Nazi Labour criminalises Gypsies

Ecovillage Network UK evnuk at
Sun Jul 7 15:24:12 BST 2002

[We all live in a fascist regime, a fascist regime, a fascist regime :-(  T]

Police given new powers to evict Gypsies from sites

Patrick Wintour, chief political correspondent

Saturday July 6, 2002

The government yesterday responded to a storm of often media - led pressure 
by announcing that the police are to be given new powers to evict Gypsies 
and travellers if they refuse to move on to local authority designated sites.

Ministers also said they would not require every local council to set up 
official sites for travellers.

At present the police can only evict if there is evidence of abusive 
behaviour, criminal damage or the presence of six or more vehicles on the 
site. The powers do not apply if the encampment is on land forming part of 
the highway.

In a compromise the government has decided the eviction powers will only 
apply where local authorites have made provision for temporary, transit and 
emergency stopping sites for travellers who regularly pass through their area.

Ministers hope their proposals will ease the cultural clashes between 
travellers and the community but Andrew Ryder, the secretary of the Labour 
campaign for travellers rights, said the measures did not go far enough to 
help travellers.

"It is essential there is a good system of sites available, or else 
eviction leads to travellers being pushed on from one site to another. Many 
of the problems are caused by social exclusion from services, and the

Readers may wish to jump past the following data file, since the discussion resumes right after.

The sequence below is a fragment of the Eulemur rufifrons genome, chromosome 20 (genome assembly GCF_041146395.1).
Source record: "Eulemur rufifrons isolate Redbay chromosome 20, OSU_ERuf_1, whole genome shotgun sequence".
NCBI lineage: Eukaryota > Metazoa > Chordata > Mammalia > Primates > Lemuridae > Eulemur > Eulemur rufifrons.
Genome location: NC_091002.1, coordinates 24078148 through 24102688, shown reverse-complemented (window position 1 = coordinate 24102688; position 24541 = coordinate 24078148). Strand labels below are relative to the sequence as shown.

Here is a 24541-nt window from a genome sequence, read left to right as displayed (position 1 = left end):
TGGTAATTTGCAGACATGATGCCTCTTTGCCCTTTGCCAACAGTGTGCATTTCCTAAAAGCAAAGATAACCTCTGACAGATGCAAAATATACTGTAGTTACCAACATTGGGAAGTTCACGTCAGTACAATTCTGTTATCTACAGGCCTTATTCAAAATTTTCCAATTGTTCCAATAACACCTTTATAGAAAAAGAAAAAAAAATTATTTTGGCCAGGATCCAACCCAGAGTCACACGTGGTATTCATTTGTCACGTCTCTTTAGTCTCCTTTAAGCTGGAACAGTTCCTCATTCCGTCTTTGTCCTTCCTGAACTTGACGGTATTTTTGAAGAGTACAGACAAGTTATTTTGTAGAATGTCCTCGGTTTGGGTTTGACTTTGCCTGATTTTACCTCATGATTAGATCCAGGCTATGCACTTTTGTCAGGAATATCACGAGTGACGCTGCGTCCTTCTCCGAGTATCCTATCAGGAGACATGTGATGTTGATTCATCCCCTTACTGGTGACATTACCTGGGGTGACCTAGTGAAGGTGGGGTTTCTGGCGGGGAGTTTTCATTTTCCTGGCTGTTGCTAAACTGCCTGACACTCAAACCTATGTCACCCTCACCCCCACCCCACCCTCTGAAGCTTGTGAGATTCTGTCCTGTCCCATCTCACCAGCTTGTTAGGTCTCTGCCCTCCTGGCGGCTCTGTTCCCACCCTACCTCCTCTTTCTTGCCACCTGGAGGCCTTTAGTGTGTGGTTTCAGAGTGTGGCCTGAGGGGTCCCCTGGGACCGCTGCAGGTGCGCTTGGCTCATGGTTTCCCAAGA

refusal of councils to give planning permission for Gypsies to live on 
their own land," he said.

The government announced that some money in an existing £17m Gypsy site 
fund is likely to be rechanneled so councils open up new sites.

Mr Ryder also pointed out that Labour had condemned the decision of the 
Conservative government eight years ago to remove the obligation on 
councils to provide sites as reckless and spiteful.

In January, the official government count found that 2,774 caravans - or 
20% of all British Gypsy caravans - were on unauthorised encampments. The 
survey showed 326 more families were on unauthorised sites than in January 
2001, without guaranteed access to water, toilets and schooling.

The package, jointly announced by the Home Office and the office of the 
deputy prime minister yesterday, is designed to meet the continuing 
complaints that travellers ruin the local landscape, leave litter and 
behave anti-socially.

The plan - vague in parts - appears to have been rushed out ahead of a 
private members bill to be debated next week and sponsored by the 
Conservative MP for Bournemouth East, David Atkinson. The Tory-led bill is 
likely to be more generous to travellers than government policy, but would 
also underline ministerial failure to come up with its own response.

The government acknowledged that disputes between councils and police over 
responsibility often leave communities angry at the failure of anyone to 
intervene. Many Tory MPs have claimed the police probably have adequate 
powers to remove trespassers, but do not use them.

Even Labour MPs, such as Bill Rammell, MP for Harlow, have called for 
travellers, rather than council tax payers to be made liable for damage 
caused during an illegal occupation. Guidance on managing unauthorised 
camping, including the proper disposal of waste, will be published in the 

The guidance will emphasise the "same standards of behaviour and regard for 
the law are expected from all sectors of the community, including regard 
for public health and waste".

Gypsies claim the problem of the lack of sites is compounded by their 
inadequate quality. Many of 325 local authority Gypsy sites in England are 
often near rubbish dumps, sewage works or noisy industrial facilities. It 
has been claimed they epitomise the definition of a ghetto.

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